I'm going to be super honest, and admit how much I love Ross Tweedy. I was super blessed to tour the US and Europe with him for almost 3 years straight. While I knew Recover from their releases on Fueled By Ramen, Fiddler, and Universal Records, I did not realize how good Ross was/is until I got in the same room with him. I'm hoping you guys get a picture of how rad he is, and what a crazy life he has had. What he and the rest of the guys in Recover, etc., have accomplished is amazing. I started touring with Ross after Young Love got signed to Island/Def Jam in 2006, and it has been an amazing trip ever since.
Introduce yourself to everyone.
My name is Ross Tweedy from Austin Texas, bass player for Recover, Young Love, and Tow the Line.
When did you start playing bass guitar?
My brother [Craig Tweedy, The Impossibles] has always played bass as long as I can remember so he was the first person to get be into the bass and make me truly love what the bass brought to the table in the sense of how songs were mended together. I got my first bass in 6th grade but switched to guitar shortly after out of obsession with mid-'90s emo. When our band at the time was ready to make some changes, it left an open spot at bass and I was actually super pumped to switch back and fill that position. From then on its been bass all fuckin day.
Did/does your family support your music?
Definitely, my parents and my brothers have always been nothing but supportive. Right out of high school it was hard to convince my mom that touring in a '80s conversion van and sleeping on dorm floors was the best direction for my life to go, but she soon would see how much joy it brought us and how it made the 4 of us and whomever we traveled with friends forever.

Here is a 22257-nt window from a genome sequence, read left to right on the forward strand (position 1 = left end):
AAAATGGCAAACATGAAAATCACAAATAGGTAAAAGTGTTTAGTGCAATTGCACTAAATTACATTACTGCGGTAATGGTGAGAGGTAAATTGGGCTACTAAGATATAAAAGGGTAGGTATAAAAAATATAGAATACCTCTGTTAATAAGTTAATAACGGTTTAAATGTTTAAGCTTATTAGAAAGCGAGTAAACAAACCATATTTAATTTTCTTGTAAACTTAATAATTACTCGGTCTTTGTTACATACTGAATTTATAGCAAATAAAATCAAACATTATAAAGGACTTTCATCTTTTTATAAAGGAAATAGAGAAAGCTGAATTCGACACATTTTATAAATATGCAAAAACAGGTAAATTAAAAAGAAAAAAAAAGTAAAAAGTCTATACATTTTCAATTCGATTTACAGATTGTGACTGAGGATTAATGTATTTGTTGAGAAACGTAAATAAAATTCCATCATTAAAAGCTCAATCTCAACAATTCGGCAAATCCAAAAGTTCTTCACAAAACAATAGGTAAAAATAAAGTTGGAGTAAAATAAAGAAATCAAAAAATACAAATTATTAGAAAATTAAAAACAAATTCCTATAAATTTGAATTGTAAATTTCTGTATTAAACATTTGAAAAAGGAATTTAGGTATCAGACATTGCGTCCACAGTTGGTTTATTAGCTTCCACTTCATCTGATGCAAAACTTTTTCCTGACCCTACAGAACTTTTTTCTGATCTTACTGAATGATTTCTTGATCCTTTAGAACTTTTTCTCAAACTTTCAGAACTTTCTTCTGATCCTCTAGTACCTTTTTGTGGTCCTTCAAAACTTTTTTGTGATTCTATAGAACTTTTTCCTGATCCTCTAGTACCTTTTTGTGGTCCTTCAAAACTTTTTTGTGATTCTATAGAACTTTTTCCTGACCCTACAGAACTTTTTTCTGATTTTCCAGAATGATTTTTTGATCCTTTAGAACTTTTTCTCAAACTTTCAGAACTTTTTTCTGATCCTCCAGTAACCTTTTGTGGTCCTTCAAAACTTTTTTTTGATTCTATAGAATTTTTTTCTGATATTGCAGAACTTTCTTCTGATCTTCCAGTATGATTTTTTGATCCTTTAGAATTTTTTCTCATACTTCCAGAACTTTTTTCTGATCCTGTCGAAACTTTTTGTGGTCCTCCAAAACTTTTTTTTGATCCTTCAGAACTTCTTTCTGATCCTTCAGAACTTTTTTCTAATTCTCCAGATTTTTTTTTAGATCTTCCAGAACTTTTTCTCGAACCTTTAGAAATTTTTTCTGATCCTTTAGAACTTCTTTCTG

Do you play other instruments?
Guitar and drums kinda.. I played the xylophone in marching band.. if that makes any sense. But that was before I was banned within coming within 100 feet of the band hall.
Can you play and sing at the same time?
Not really, but I also know that if you practice anything enough you can lock it in,Ii sang a little in tow the line and I would find that if I just played a certain part a million times I could do it without thinking and have that shit automatic. I guess that's what practice is.
You play with a pick. What are you doing more of, downstrokes or upstrokes?
I go both ways, but down seem to have more attack so when you're trying to get the point across you can just slam on it!
Your bass parts in Recover are their own hooks in the songs. I have always marveled at your playing. How do you write your parts for your bands?